Briefly, Weil defined religious authenticity as true contact with the divine. This is a very broad definition and one that deliberately seeks to distinguish truth from dogma. For this reason, Weil took a keen interest in spiritual currents with outsider status with regard to orthodox texts and institutions, including mysticism, various heresies (especially Gnosticism), paganism, and of course, non-Christian traditions. She read widely in comparative religion and speculated on the deeper meaning of occult symbolism, including astrology and the Tarot.
Granted, Weil was intensely suspicious of the theatricality and exaggerated claims of public occultists and had little positive to say of Theosophy. However, this suspicion was not directed at the occult as such – to the contrary, Weil was fascinated, not to say obsessed, with the idea at stake in the very notion of occultism (from a word meaning “hidden”): that there exists a secret key to all mythologies conveyed by clandestine societies and mystery traditions predating Christianity. In particular, Weil’s passionate defense of Catharism – which she interpreted, implausibly but ingeniously, as a remnant of an ancient, peace-loving mystery cult oppressed by power-hungry clerics devoted to a God of violence and terror – is remarkable.
Given her enthusiasm for the neo-Catharism of Déodat Roché, there is very good reason to assume that Weil would have read with pleasure Margaret Murray’s The Witch-Cult of Western Europe (1921) and The God of the Witches (1933), the two books that inspired the modern pagan witchcraft movement. A student of early modern heresy and (like Weil) deeply fascinated with the Cathars, Murray attempted to demonstrate how churchmen had misrepresented as devil-worship what was in truth the last remnant and the secret survival of the ancient mystery cults: peace-loving religions that had flourished in pagan Europe before being exterminated brutally by the forces of imperial Christendom.
In the 1950s, Murray’s work helped to inspire modern witchcraft, which is indeed a religion: it is a reinvention of the ancient mystery cults of pre-Christian Europe centering on ecstatic worship and communion with the divine and with specific deities (see Ronald Hutton, The Triumph of the Moon, 1998, for a history of the movement and its sources). It is followers of this witchcraft, in turn, whom Stengers invokes in her interpretation of “attention.”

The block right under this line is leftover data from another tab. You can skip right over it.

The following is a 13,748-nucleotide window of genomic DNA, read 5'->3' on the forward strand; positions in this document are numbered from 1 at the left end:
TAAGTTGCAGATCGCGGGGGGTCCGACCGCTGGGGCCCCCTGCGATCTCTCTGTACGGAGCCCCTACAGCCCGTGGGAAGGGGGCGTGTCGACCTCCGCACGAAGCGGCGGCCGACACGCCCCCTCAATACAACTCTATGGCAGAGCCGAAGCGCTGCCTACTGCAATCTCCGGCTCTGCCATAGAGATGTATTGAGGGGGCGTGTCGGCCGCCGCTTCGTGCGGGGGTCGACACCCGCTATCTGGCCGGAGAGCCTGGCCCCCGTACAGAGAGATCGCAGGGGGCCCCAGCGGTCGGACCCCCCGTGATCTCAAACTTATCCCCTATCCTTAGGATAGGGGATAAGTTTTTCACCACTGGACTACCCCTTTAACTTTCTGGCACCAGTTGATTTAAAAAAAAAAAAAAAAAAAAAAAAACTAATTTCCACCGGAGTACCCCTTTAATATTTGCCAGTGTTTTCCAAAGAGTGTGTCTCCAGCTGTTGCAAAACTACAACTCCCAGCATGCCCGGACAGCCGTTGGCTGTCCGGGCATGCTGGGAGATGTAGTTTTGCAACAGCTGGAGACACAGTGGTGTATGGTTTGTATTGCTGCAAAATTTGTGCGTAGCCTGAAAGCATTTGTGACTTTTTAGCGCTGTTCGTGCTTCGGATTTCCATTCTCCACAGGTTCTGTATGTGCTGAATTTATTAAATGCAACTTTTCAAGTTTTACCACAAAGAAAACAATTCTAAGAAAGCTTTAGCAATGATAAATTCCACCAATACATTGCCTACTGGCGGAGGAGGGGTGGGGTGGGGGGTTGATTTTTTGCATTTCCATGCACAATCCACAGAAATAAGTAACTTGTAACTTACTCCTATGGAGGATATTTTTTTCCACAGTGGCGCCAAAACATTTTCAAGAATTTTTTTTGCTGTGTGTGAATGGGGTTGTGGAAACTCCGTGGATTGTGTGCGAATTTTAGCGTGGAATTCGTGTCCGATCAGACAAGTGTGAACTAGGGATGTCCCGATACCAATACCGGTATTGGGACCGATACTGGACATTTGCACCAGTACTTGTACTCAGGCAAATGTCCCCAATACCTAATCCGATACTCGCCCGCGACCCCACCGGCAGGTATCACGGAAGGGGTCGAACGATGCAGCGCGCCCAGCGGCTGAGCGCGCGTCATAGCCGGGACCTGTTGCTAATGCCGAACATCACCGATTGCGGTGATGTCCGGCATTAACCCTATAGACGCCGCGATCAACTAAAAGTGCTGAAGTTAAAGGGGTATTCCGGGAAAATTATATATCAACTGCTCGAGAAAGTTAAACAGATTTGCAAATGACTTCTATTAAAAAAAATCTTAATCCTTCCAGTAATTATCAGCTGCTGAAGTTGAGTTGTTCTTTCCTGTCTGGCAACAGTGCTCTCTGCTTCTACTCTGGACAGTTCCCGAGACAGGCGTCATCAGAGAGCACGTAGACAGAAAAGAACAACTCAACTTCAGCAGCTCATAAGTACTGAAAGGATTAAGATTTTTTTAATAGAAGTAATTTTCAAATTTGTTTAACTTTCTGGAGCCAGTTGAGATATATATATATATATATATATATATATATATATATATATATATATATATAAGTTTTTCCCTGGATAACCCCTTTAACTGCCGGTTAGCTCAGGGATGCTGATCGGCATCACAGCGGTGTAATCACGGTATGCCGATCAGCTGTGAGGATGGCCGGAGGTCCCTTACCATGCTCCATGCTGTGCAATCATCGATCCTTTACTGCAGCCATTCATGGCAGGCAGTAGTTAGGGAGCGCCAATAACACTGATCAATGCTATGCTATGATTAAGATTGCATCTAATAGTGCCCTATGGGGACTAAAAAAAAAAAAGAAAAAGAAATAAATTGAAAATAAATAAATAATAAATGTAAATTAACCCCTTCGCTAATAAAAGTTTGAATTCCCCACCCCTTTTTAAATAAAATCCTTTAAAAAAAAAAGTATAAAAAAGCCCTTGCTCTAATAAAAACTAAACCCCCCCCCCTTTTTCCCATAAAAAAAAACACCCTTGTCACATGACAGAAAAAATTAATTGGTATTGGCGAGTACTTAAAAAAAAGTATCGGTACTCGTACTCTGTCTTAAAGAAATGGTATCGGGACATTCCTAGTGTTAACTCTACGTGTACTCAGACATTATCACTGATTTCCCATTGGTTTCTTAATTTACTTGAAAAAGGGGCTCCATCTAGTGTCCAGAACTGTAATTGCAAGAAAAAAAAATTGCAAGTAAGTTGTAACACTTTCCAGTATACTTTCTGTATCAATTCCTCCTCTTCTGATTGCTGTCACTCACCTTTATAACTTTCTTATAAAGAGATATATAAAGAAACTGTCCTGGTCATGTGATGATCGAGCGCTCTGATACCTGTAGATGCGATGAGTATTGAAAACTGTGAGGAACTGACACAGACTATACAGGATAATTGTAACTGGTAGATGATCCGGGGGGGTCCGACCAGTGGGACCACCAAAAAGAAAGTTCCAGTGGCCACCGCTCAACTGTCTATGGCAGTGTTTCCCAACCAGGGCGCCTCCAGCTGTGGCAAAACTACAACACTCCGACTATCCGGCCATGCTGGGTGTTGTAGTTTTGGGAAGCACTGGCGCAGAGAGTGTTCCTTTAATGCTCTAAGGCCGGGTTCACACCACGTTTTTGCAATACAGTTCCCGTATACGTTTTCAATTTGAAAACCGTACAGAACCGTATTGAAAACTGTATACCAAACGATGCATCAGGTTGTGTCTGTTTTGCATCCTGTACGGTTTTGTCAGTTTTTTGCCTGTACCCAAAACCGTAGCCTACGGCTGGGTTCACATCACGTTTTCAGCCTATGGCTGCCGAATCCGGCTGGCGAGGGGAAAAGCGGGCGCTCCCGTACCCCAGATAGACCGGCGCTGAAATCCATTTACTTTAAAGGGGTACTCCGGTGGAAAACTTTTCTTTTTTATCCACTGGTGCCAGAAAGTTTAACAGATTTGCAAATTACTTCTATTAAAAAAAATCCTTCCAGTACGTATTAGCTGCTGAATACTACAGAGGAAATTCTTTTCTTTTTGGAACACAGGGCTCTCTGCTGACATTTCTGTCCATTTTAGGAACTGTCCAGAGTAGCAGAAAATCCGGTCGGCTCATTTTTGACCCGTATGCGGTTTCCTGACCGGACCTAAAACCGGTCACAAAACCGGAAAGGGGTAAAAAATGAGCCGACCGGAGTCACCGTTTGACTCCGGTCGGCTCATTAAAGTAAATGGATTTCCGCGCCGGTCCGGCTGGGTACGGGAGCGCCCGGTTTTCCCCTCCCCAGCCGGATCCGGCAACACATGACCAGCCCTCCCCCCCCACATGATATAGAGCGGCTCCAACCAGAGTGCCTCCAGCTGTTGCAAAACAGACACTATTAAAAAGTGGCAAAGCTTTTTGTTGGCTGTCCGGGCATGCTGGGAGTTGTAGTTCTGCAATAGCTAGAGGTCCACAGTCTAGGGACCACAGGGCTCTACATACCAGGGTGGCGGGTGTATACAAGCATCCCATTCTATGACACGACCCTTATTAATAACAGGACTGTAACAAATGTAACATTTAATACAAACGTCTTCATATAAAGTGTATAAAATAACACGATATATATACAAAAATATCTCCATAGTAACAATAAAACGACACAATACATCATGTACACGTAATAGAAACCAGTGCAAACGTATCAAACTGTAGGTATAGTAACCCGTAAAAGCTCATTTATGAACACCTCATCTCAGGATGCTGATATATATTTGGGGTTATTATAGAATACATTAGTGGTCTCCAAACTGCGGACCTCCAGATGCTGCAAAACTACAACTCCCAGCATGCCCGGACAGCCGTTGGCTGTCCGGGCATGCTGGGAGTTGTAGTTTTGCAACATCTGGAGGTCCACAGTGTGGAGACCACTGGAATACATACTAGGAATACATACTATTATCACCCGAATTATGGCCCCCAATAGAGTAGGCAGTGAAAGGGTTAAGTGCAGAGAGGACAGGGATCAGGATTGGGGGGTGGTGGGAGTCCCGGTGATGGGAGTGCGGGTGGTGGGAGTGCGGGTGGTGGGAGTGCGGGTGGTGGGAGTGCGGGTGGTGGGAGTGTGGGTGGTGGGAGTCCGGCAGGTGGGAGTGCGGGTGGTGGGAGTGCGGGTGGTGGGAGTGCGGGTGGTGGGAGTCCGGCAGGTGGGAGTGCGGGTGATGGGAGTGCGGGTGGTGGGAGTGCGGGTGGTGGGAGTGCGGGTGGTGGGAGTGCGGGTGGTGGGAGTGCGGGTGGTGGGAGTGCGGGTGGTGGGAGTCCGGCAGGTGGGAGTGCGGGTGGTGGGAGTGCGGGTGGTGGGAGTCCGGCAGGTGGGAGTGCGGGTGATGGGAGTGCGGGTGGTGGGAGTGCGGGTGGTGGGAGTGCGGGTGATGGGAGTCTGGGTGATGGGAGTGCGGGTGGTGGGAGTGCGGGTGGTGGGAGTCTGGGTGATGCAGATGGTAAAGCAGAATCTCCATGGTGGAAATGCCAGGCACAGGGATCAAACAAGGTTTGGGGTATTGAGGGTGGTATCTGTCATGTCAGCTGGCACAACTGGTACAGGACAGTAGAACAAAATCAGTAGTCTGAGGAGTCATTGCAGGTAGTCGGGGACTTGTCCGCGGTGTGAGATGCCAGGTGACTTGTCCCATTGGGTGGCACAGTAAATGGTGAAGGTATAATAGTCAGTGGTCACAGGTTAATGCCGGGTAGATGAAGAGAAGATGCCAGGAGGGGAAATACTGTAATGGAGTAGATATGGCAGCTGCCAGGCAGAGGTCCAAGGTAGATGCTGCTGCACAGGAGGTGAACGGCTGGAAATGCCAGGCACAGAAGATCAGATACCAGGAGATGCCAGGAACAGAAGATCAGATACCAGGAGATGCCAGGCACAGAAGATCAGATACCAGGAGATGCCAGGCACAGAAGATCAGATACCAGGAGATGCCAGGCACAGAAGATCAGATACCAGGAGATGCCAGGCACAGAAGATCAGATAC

Would Weil have considered Stengers’ witches authentically religious? Yes and no. Very likely, she would have celebrated their religious experiences and spiritual practices, developed, as they were, out of a desire for the mysteries — for the same reason that Weil considered Cathars, Gnostics and devotees of the Greek mysteries to be authentic “Christians.” This does not mean, of course, that Weil would have refrained from casting aspersions on the politics that now accompany modern witchcraft, in the same way that she did not keep back from attacking Christianity qua public institution.
In short, Weil’s concept of authentic religion was (rightly or wrongly) an attempt to distinguish experiences of the divine from discourse and theories about the divine – very similar to the way in which Michel de Certeau (who greatly admired Weil) distinguished mysticism from theology. At bottom, then, the radical openness that characterizes Weil’s practice of middle-voiced attention emerges in her work not only in response to other creaturely beings but also to other traditions. Weil thought that every religion conveyed a perspective on truth and that a religion was inauthentic insofar as it presented itself as an exclusive possessor of truth. This, the relative insignificance of any one tradition in relation to the experience of the divine, is an aspect of her work that remains largely unthought.
Dr. Simone Kotva is on the Faculty of Divinity at the University of Cambridge.1 Recommendation